Two adjectives that aren’t normally used together to describe a Chinese city: Huge and laid-back. With over 10 million people in the greater metro area, Chengdu is the fifth biggest city in China (and that’s saying a lot). But somehow this capital of Sichuan province has maintained a reputation among the Chinese as one of the country’s most cheerful and livable cities. Chengdu is also a famous tourist destination of China tours for giant pandas.
Always quick to generalize about a population based on geography, the Chinese like to stereotype the people of Chengdu as being “lazy.” Personally, I prefer a lazy population when I travel. In fact, even when I’m not traveling. Maybe because I myself am a slacker.
To illustrate this point, the favorite pastime of the jovial people of Chengdu is relaxing outside one of the city’s many teahouses, where locals pass the time with games and caffeine-fueled conversation. Many teahouses and snack bars also offer free Sichuan opera or other music performances to entertain customers. The most attractive element of Sichuan opera is change face whihch become a must-see performance for foreign tourists joining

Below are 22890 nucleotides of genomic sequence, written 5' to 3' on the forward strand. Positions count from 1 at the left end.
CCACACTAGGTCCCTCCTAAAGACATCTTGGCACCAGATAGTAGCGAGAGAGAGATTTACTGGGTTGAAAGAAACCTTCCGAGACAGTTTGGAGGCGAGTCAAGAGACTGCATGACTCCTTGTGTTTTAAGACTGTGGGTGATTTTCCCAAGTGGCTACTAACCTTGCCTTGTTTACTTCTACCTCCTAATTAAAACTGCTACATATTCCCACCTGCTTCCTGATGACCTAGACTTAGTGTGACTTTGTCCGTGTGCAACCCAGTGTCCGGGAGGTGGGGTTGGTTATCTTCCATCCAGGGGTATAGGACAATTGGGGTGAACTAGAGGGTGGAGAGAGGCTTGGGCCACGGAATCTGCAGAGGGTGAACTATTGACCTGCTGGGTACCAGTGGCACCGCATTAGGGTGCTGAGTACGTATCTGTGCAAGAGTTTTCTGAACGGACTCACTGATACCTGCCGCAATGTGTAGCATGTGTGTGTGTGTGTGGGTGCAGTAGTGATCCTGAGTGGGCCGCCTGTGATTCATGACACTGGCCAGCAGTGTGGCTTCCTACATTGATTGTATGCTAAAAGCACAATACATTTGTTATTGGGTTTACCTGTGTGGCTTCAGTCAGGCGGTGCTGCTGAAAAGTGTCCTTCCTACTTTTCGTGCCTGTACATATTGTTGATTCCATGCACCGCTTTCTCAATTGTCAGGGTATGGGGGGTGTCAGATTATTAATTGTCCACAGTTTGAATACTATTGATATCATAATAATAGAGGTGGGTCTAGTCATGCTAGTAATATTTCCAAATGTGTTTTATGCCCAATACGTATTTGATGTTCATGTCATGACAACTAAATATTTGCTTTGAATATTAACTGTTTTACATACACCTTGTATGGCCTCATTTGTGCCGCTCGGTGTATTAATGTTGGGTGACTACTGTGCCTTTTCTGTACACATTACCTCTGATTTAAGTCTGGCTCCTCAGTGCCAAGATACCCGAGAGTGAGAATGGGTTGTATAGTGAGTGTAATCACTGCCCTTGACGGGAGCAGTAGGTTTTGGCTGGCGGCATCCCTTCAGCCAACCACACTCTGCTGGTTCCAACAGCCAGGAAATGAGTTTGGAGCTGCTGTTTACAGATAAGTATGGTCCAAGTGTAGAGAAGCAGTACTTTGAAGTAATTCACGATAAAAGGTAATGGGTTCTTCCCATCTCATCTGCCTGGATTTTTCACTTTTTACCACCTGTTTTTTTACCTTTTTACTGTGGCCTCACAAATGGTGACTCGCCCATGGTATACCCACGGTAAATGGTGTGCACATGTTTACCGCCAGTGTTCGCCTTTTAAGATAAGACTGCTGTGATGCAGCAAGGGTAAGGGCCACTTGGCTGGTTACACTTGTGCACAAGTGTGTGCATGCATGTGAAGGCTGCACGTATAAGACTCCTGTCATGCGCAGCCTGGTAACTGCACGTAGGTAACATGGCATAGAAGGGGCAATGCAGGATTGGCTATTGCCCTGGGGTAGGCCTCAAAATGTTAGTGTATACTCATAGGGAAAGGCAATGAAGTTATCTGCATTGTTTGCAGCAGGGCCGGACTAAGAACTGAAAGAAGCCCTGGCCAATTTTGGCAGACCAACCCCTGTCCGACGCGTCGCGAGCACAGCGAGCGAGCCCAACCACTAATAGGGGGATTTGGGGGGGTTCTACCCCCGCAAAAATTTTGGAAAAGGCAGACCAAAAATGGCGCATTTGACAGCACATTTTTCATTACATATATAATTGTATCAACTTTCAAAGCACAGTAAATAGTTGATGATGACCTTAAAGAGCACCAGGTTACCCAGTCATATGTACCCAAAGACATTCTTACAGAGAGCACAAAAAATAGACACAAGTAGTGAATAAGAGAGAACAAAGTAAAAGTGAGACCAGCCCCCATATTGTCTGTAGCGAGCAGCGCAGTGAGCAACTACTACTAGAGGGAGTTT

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Adding to the leisurely atmosphere of Chengdu are the city’s many outstanding gardens and parks, where locals and tourists wander down windy paths peppered with willow and ginkgo trees. Built on flat ground, the compact city (4miles/6km) and its colorful old streets are easy to explore on foot or bike.
Like any large city in modern China, Chengdu does have the usual downsides too: uninspired high-rises, traffic, and pollution. But despite the fact that life continues to speed up here, somehow the slackers of Chengdu have managed to preserve a mellow vibe that evokes a sense of history.
Chengdu is also main transportation hub of southwest China and the gateway to Tibet tours, where you should apply for your permit and stock up on travel supplies.
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